“I’m not vaccinating my son,” she said. “I read it got FDA approval really quickly. I’m afraid they don’t know enough about it.”
Leslie Torres-Rodriguez, the superintendent of Hartford schools, said the low vaccination rate among her students means more of them end up missing school.
If vaccinated students are exposed to infected people, they can come to school as long as they are not showing symptoms. Unvaccinated students have to test negative in order to return immediately.
“That can become another barrier for some of our families. Some of our families, for a variety of reasons, they don’t get the test, and so they have to wait out the seven to 10 days. And so absolutely, it has kept students home,” she said.
In Washington, lingering reluctance in the Black community has been mirrored in low vaccination rates among Black adolescents. The most recent numbers provided by the District of Columbia Department of Health show that the rate of full vaccination among Black children between 12 and 15 is just over half that of their white counterparts: 29 percent compared with 54 percent.
During a recent event to promote the start of vaccinations for children as young as age 5, Health Department Director Dr. LaQuandra Nesbitt acknowledged that reluctance has been difficult to overcome despite months of public campaigning in the nation’s capital.
“People have to want to be vaccinated,” she said. “It’s not always an access issue. It’s a choice issue.”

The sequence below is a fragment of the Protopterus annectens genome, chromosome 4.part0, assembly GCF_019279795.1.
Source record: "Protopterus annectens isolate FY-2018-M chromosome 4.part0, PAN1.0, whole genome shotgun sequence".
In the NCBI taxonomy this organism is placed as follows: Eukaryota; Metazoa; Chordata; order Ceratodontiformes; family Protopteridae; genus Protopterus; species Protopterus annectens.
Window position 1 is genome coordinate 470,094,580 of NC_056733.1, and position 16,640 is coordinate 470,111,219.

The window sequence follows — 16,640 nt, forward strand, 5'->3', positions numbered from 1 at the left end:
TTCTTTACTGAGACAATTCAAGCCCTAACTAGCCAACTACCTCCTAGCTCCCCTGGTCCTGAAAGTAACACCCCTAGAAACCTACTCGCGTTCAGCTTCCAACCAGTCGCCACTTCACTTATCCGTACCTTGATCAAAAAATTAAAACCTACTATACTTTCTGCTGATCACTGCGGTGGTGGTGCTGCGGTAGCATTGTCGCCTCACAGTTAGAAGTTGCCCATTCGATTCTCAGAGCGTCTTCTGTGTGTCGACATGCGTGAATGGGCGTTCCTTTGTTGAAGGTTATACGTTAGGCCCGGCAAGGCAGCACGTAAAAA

In Seattle, the Odessa Brown Children’s Clinic began hosting mobile clinics, offering in-home vaccinations and providing information in an array of languages to reach families who might otherwise not have gotten a shot for their kids. About 40% of the clinic’s patients are Black and 30% speak a language other than English, while 70% are on Medicaid.
Chicago’s public health department planned to expand its in-home vaccination program to ages 5 and up starting this week. Comer Children’s Hospital at the University of Chicago and the Loyola Medicine center west of Chicago both planned to send mobile pediatric vaccination units into underserved communities in the coming days.
The White House has made health equity a top priority, and its coronavirus task force said last week that the country has closed the racial gap among the overall population of 194 million people who are fully vaccinated. The Biden administration also said it is spending nearly $800 million to support organizations that seek to broaden vaccine confidence among communities of color and low-income Americans.
But federal, state and local systems for tracking public health data are still limited and underfunded, including tracking data for racial disparities in child vaccines, said Dr. Georges Benjamin, executive director of the American Public Health Association.
“We’ve not invested in the data system that we absolutely need to have for public health,” Benjamin said. “That is the fundamental failure of this system.”
Without widespread numbers on who is getting the shot, it’s difficult to know what disparities may exist, said Samantha Artiga, director of the racial equity and health policy program at the Kaiser Family Foundation.
“Data are key for getting a complete picture and understanding where disparities are present,” Artiga said. “They can be used to focus efforts and resources and then measure progress to addressing them over time.”